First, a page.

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A STUDY OF TASK-BASED LANGUAGE INSTRUCTION IN FLIPPED ENGLISH AS FOREIGN LANGUAGE CLASSROOMS IN CHINA

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Title:A STUDY OF TASK-BASED LANGUAGE INSTRUCTION IN FLIPPED ENGLISH AS FOREIGN LANGUAGE CLASSROOMS IN CHINA
Authors:Zhou, Bing
Contributors:Paek, Seungoh (advisor)
Learning Design and Technology (department)
Keywords:Instructional design
English as a second language
Higher education
Bloom’s revised taxonomy
EFL
show 4 moreflipped classroom
Gagne’s nine events
instructional design
TBI
show less
Date Issued:2020
Publisher:University of Hawai'i at Manoa
Abstract:This study investigated the effect of implementing a flipped classroom model, constructed using Bloom’s taxonomy, task-based instruction (TBI) and Gagne’s nine events, on student learning, perceptions of learning, and student interactions in Chinese College English as Foreign Language (EFL) courses. In this embedded mixed methods study, the sample population was comprised of the first-year college students enrolled in a comprehensive public university in China. The quantitative component of this study utilized a quasi-experimental design. Three classes of college EFL courses respectively employed a fully flipped instructional design model (EG1), a semi-flipped instructional design model (EG2), and a traditional instructional design model (CG). To investigate any differences among the three formats of instruction, students’ academic performances, students’ perceptions on their learning experiences and their cognitive development, students’ frequencies of interactions were compared and analyzed. The qualitative component of the study explored students’ learning experiences through semi-structured interviews. This study yielded promising results involving the fully flipped model of instruction and significantly improved student learning outcome on reading comprehension in the final examination. With better use of class time and improved instructional practices, the fully flipped model of instruction allowed the students the opportunity to demonstrate their understanding and knowledge through the various tasks not commonly utilized or observed in the traditional classroom. After completion of the analyses and interpretation of the results, recommendations for future research were given.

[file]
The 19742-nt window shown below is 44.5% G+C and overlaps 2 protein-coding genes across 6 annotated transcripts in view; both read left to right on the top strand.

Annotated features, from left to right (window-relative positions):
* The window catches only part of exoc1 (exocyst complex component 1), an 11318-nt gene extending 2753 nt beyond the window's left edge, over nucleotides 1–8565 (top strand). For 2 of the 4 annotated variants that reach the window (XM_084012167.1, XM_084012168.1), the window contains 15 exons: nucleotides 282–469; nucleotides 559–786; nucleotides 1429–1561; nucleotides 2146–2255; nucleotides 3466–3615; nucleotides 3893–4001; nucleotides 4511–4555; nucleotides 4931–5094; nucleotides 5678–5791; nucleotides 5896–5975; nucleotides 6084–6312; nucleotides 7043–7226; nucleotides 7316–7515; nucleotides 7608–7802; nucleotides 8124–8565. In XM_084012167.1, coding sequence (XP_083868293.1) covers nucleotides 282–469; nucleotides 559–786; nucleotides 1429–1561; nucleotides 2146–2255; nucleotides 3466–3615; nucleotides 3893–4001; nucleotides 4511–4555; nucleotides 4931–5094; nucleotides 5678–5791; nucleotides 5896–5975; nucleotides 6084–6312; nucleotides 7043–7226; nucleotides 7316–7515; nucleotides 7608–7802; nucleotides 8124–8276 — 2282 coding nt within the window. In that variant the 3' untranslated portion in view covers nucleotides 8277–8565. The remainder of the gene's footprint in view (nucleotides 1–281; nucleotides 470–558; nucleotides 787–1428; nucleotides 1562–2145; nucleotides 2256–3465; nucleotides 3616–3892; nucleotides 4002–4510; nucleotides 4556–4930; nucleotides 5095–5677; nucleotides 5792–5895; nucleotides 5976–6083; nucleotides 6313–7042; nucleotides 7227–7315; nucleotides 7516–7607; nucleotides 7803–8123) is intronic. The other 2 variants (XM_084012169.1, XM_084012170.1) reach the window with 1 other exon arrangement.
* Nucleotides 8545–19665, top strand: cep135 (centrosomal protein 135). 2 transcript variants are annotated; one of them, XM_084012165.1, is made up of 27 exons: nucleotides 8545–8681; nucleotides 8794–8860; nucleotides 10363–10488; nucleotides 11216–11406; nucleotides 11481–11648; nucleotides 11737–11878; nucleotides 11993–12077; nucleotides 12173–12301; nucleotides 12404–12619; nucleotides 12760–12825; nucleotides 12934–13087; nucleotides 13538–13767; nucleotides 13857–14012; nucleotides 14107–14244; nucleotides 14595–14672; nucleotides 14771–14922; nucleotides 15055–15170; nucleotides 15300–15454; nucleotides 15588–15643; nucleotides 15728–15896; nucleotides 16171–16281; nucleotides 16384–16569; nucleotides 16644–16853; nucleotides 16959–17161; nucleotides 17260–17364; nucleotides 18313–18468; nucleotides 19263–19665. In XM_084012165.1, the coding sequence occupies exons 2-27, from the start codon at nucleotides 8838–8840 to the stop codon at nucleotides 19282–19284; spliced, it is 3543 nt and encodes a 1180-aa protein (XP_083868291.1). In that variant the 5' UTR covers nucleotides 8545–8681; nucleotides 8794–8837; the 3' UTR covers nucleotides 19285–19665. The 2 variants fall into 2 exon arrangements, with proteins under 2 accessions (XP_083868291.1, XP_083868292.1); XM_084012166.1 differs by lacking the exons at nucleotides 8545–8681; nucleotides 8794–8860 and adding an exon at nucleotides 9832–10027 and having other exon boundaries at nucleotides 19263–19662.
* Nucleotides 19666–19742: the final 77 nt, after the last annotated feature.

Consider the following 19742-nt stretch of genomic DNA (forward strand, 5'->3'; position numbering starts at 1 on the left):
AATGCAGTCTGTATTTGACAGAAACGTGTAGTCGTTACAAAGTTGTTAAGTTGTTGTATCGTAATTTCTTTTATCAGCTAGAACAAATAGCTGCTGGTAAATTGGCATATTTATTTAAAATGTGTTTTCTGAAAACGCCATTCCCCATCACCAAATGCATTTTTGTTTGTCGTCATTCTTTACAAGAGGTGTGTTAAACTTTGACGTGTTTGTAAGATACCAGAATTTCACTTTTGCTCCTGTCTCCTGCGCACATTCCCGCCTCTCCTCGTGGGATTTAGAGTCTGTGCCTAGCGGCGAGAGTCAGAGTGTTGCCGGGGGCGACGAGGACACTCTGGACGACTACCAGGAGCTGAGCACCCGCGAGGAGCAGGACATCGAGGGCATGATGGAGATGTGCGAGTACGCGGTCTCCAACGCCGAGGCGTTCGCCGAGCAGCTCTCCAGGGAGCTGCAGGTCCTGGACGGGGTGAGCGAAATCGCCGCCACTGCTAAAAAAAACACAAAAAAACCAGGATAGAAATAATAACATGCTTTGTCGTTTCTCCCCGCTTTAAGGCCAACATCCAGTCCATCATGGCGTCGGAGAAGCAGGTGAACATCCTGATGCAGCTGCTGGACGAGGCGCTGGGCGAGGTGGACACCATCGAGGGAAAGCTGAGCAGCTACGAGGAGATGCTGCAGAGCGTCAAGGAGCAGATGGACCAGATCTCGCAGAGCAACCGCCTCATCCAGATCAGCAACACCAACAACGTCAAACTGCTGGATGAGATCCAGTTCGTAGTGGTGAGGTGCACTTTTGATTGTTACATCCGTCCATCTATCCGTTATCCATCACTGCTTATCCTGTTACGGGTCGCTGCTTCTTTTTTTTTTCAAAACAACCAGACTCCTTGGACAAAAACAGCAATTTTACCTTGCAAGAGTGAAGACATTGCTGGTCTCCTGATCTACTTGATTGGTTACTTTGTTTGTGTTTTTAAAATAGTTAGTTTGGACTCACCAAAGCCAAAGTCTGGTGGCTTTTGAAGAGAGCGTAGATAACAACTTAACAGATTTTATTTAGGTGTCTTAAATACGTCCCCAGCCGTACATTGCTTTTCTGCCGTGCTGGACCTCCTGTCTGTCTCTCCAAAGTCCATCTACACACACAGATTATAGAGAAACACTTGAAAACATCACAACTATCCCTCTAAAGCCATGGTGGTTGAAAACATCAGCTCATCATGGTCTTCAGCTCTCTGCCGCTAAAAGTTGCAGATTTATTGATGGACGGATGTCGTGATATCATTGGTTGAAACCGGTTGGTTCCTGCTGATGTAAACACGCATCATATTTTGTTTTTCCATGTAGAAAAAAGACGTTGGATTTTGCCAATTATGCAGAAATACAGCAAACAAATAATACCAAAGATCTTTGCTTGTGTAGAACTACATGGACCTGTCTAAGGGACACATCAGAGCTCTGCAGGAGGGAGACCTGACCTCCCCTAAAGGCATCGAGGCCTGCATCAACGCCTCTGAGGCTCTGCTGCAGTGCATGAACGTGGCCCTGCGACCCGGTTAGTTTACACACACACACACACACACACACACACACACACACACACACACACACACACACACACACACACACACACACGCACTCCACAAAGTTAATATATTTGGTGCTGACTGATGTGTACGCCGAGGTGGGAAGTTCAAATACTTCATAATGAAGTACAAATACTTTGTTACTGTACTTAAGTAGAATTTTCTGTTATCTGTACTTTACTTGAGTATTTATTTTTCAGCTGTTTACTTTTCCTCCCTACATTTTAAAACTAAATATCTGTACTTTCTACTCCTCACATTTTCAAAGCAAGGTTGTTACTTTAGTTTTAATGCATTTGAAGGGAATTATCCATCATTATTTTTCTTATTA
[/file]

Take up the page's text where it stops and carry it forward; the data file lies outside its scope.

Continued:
Pages/Duration:211 pages
URI:http://hdl.handle.net/10125/73351
Rights:All UHM dissertations and theses are protected by copyright. They may be viewed from this source for any purpose, but reproduction or distribution in any format is prohibited without written permission from the copyright owner.
Appears in Collections: Ph.D. - Learning Design and Technology


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